Former directors of the hepatitis C support group Positive Action have defended the group's spending and criticised the portrayal of them as "ladies who lunch".
Some €2.3 million was allocated between 2009 and 2013 to Positive Action, which was set up in 1994 to support women infected with hepatitis C by contaminated blood products administered to them after they had given birth.
An internal Health Service Executive audit report criticised governance and spending at the organisation, which went into liquidation in April this year.
Catherine Meade, who was a director for nine months before the organisation closed, said she was very annoyed with the portrayal of ordinary members of the group as “ladies who lunch and go off at weekends”.
“People are under the illusion that we got our money and we’re all hunky dory and having a great time, but so many have died and so many are in serious trouble with their health ... I personally have been on treatment that took four years out of my life and I will be attending hospital for the rest of my life,” she said.
“I lost a friend only last year through hepatitis C, another died of liver cancer, numerous women have died already.”
People had forgotten that the Department of Health knew that anti-D, administered to the women who then contracted hepatitis C, was contaminated, she added.
“They were told not to use it; they continued to use it. We were done an awful injustice,” Ms Meade said.
She said she joined the committee as a volunteer to help women because she had received support from the group in the past and wanted to give something back.
“I’m not saying everything was perfect in Positive Action, but the HSE were given a submission every year, they approved this money ... they never queried anything.”
She said while she could not speak for the money spent in the years before she was a director, she was aware the weekends only happened about three times a year and a lot of women “dipped in and out of them over the years”. It gave them support, she said.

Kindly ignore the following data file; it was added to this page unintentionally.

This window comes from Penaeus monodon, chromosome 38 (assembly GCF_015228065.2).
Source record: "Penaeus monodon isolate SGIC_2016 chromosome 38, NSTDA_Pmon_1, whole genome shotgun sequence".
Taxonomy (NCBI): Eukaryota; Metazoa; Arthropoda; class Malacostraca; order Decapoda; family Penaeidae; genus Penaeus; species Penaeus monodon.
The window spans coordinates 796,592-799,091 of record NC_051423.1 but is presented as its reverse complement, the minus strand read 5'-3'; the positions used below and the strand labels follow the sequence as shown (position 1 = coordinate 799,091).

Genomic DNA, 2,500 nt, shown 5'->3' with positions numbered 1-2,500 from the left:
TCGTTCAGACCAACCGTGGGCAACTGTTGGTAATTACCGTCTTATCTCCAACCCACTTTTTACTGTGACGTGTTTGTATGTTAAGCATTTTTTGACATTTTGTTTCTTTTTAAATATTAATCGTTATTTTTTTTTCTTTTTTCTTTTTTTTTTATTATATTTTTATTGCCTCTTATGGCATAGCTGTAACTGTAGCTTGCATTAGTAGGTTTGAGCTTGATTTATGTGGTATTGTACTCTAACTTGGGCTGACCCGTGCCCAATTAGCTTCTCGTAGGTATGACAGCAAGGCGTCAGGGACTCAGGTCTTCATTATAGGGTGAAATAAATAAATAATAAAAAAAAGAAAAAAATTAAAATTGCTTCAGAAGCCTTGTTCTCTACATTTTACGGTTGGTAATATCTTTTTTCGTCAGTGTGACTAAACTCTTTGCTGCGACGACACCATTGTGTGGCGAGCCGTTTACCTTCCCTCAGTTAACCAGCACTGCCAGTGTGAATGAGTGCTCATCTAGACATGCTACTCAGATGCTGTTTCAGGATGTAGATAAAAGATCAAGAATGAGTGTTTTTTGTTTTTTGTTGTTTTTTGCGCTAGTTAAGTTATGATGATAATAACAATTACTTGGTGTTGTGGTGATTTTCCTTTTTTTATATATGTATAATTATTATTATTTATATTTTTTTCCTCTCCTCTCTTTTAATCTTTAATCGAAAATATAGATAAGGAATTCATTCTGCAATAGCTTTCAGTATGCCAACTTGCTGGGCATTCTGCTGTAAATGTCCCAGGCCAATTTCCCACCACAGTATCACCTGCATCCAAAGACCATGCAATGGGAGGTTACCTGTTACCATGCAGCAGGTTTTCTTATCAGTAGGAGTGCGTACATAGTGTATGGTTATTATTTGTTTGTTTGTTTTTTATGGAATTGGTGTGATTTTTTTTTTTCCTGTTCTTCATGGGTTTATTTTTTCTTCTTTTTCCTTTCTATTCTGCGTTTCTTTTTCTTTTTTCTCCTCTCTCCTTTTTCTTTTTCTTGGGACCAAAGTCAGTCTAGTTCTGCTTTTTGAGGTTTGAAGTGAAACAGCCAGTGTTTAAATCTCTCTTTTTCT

“The therapies that were provided at the weekends, I didn’t agree with them all, but it gave some women comfort and it helped them,” she said.
Ms Meade said she was furious when she realised the internal audit report had been leaked to media before members had a chance to read it.
“I was shocked when I heard it was out and I cannot believe the way it’s been portrayed,” she said.
Christine Bruton, who was a director of Positive Action for five years, said she could not condone all of the spending, but a chat at a meal for women, an angel reading or a therapy session, consoled some of the women in the group “who were left with nothing, or who had sclerosis and needed liver transplants”.
“I know it looks bad and I won’t defend everything fully, but these women are so sick and if they got some little joy, aren’t they entitled?”
Ms Bruton said the HSE was well aware of what the money was spent on.
“The slant they have put on it that they were not aware is untrue; we had to submit our projection of spending for the coming year before they approved,” she said.
Commenting on the attendance of directors at international conferences on hepatitis C, Ms Bruton said the group had to seek out information on the condition as they were not being given the information in Ireland.